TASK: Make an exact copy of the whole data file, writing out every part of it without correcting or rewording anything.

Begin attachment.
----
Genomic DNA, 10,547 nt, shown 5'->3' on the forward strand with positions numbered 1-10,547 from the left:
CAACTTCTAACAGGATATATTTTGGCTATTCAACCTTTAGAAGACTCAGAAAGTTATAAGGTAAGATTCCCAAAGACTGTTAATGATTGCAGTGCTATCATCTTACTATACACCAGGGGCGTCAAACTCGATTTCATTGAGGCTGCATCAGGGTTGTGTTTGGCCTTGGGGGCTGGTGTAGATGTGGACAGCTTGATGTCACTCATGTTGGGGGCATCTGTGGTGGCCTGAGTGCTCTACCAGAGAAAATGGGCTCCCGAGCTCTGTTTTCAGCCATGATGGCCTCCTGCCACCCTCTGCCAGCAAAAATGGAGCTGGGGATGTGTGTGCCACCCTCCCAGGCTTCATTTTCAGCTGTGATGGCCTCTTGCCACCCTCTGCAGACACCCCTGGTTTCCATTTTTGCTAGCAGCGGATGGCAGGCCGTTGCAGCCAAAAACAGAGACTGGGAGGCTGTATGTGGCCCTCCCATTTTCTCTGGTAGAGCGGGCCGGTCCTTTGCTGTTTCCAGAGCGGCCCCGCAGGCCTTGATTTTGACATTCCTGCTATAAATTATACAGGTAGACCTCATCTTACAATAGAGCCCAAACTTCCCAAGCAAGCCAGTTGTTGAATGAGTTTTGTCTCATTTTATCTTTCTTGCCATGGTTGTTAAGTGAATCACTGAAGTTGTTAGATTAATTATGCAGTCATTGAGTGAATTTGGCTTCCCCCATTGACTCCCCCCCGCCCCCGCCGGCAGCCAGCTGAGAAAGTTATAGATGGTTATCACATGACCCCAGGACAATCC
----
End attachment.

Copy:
Genomic DNA, 10,547 nt, shown 5'->3' on the forward strand with positions numbered 1-10,547 from the left:
CAACTTCTAACAGGATATATTTTGGCTATTCAACCTTTAGAAGACTCAGAAAGTTATAAGGTAAGATTCCCAAAGACTGTTAATGATTGCAGTGCTATCATCTTACTATACACCAGGGGCGTCAAACTCGATTTCATTGAGGCTGCATCAGGGTTGTGTTTGGCCTTGGGGGCTGGTGTAGATGTGGACAGCTTGATGTCACTCATGTTGGGGGCATCTGTGGTGGCCTGAGTGCTCTACCAGAGAAAATGGGCTCCCGAGCTCTGTTTTCAGCCATGATGGCCTCCTGCCACCCTCTGCCAGCAAAAATGGAGCTGGGGATGTGTGTGCCACCCTCCCAGGCTTCATTTTCAGCTGTGATGGCCTCTTGCCACCCTCTGCAGACACCCCTGGTTTCCATTTTTGCTAGCAGCGGATGGCAGGCCGTTGCAGCCAAAAACAGAGACTGGGAGGCTGTATGTGGCCCTCCCATTTTCTCTGGTAGAGCGGGCCGGTCCTTTGCTGTTTCCAGAGCGGCCCCGCAGGCCTTGATTTTGACATTCCTGCTATAAATTATACAGGTAGACCTCATCTTACAATAGAGCCCAAACTTCCCAAGCAAGCCAGTTGTTGAATGAGTTTTGTCTCATTTTATCTTTCTTGCCATGGTTGTTAAGTGAATCACTGAAGTTGTTAGATTAATTATGCAGTCATTGAGTGAATTTGGCTTCCCCCATTGACTCCCCCCCGCCCCCGCCGGCAGCCAGCTGAGAAAGTTATAGATGGTTATCACATGACCCCAGGACAATCC